My impression is that Americans seem to be more familiar with more types of medication than we are. Most people only know the name of their own medication (if they take any) and such standard things as Paracetamol (like Tylenol), Aspirin and Ibuprofen. American friends say this is because the pharmaceutical industry is allowed to advertise broadly so people are just more easily able to connect a drug to its target use. This isn't the case over here - apart from e.g. a winter cold and flu remedy or Aspirin. We can only buy painkillers in cards of 10 or 20 and then ONLY behind the counter at a pharmacy - one of my friends buys a jar of 200 Aspirin off the shelf at a drugstore in Washington when she visits her family and brings it home to Germany because she gets a 3-year supply in one go. Doctors also prescribe homoeopathic remedies and teas for various ailments. And people aren't encouraged to become too familiar with various medication types, maybe because doctors would rather they weren't as well informed and trusted their - the doctors' - medical expertise? If you don't know what's available or what a drug is used for, you have to trust your healthcare provider without question.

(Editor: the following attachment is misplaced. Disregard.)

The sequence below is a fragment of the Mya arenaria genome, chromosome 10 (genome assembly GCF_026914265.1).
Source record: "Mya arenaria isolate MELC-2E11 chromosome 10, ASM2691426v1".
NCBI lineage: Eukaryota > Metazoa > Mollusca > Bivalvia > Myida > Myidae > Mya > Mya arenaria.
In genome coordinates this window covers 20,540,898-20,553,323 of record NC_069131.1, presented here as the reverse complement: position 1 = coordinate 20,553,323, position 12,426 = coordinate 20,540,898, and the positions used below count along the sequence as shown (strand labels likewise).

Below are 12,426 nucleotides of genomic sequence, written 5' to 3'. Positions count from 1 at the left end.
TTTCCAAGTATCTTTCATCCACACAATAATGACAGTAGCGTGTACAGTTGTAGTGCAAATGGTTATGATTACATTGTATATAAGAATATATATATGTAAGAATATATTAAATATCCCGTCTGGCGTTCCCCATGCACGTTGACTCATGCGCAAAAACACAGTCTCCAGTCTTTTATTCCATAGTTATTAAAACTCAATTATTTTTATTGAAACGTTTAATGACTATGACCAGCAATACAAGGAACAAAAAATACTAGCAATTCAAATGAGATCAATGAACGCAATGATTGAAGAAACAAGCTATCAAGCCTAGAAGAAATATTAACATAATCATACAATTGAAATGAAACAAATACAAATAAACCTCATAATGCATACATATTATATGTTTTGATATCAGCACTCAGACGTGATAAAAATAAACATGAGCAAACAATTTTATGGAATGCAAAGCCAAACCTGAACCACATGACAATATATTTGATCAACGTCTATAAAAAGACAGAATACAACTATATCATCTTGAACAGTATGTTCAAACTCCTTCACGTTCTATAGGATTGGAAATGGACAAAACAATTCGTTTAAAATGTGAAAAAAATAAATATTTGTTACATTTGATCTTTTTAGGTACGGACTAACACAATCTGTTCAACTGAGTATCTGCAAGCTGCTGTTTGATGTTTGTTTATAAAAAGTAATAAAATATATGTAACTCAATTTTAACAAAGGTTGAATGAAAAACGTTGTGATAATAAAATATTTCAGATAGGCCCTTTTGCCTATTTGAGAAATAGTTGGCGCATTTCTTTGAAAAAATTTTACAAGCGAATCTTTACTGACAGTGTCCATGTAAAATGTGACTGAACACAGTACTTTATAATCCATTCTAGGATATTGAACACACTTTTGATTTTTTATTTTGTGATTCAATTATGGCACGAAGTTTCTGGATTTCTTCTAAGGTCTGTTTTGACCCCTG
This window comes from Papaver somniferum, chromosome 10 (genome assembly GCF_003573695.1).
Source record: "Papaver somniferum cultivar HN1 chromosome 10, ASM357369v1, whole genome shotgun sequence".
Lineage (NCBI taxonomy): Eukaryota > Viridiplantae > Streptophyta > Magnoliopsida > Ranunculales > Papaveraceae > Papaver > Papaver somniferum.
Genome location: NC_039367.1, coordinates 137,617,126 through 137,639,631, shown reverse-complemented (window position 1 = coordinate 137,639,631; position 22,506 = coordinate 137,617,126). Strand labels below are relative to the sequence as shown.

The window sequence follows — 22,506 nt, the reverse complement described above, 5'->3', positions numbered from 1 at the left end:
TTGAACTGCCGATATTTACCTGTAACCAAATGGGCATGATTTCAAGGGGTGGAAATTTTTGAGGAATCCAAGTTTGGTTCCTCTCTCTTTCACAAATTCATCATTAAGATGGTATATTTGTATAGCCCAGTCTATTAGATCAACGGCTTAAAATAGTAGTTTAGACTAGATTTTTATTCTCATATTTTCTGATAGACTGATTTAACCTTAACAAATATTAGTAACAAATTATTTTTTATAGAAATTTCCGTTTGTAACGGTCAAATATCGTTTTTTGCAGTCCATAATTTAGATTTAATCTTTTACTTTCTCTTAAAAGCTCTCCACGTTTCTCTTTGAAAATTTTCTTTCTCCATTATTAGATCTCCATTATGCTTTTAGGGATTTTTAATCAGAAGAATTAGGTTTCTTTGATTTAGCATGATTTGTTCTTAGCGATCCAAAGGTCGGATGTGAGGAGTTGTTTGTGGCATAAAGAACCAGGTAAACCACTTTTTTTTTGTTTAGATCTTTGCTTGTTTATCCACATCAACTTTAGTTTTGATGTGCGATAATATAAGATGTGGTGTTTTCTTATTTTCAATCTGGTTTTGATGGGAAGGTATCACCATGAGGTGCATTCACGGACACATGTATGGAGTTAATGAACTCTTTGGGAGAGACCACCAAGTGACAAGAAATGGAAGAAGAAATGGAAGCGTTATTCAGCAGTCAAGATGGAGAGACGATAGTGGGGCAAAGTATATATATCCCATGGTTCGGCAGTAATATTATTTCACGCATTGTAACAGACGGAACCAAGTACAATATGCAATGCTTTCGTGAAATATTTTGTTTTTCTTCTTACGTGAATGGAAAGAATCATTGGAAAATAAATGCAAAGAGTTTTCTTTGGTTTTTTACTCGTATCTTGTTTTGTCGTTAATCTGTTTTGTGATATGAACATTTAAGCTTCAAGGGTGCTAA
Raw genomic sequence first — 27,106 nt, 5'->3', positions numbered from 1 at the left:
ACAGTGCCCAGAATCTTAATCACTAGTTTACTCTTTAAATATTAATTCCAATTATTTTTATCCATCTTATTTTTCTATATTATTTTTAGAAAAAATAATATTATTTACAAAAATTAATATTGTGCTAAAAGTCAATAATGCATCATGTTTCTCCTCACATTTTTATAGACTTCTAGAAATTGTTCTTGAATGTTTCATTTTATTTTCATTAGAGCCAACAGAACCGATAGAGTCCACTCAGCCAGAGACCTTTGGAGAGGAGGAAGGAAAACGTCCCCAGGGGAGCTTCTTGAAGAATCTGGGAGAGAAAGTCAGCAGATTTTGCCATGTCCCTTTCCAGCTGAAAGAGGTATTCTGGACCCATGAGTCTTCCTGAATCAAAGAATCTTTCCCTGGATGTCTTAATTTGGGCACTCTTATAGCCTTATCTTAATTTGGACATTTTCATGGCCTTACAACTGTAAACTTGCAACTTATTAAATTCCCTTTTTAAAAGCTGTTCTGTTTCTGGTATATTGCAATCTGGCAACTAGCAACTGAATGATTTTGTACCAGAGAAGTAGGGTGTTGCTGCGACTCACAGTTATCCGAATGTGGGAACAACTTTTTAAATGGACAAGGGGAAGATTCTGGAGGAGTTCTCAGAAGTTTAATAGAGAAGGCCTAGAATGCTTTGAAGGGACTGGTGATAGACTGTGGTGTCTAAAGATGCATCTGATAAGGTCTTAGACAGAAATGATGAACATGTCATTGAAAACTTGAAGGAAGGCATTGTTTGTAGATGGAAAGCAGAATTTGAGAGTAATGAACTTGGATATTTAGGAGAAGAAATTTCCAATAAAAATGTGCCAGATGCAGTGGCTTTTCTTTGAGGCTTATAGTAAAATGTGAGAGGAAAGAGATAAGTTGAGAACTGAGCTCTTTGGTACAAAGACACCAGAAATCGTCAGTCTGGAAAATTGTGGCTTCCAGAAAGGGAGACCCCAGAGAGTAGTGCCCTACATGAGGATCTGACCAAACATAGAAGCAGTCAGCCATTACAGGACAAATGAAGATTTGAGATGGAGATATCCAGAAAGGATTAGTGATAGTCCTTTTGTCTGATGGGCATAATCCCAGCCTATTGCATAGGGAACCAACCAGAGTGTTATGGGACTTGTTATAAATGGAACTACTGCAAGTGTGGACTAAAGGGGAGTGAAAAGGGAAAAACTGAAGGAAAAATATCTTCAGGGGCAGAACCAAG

In any case, apologies once again!

And, yes, beer is a good idea. Oh, the sacrifice.

Jay said...

I've never heard of medication to stimulate milk production, and I've had 3 babies! I wish I'd known a bit more about this with the first one as I really struggled. My midwife only told me to keep eating more (of anything) and I ended up the size of a small elephant!

The Gingerbread Lady said...

Jay - I know. I was talking to a woman who stopped bf-ing after 15 weeks because of under-supply, her baby was losing weight and finally she went from supplementing to weaning. What a pity that she couldn't have been given a bit of help if it's available (and, yes, she drank the tea ...)

m said...

Wish I would have had this recipe a year ago when I was feeding my 2nd one... I think breastfeeding is one of the things that really put a load of pressure on new mothers. I fed my 1st one without any problems, but nr 2 was (is!!) such a pig, he couldn't get enough, and as I had to get back to work real soon (2nd month) and I got to see how much milk came out (with the pump), it put on extra pressure... I drank loads and loads and LOADS of water (what they recommend you here in Turkey) ate lots of halva (another thing they swear by here, consisting of sugar and tahin paste actually. Not bad!!) and tried not to focus too much on how much I produced. It actually drove my husband CRAZY, 'oh dear, you think this will be enough for tomorrow?' 'you think this is less than what I got yesterday' etc etc... But the less I focussed, the easier it got. Good luck, you'll be doing just fine! (especially with such nice cookies!!)
BTW: love your blog!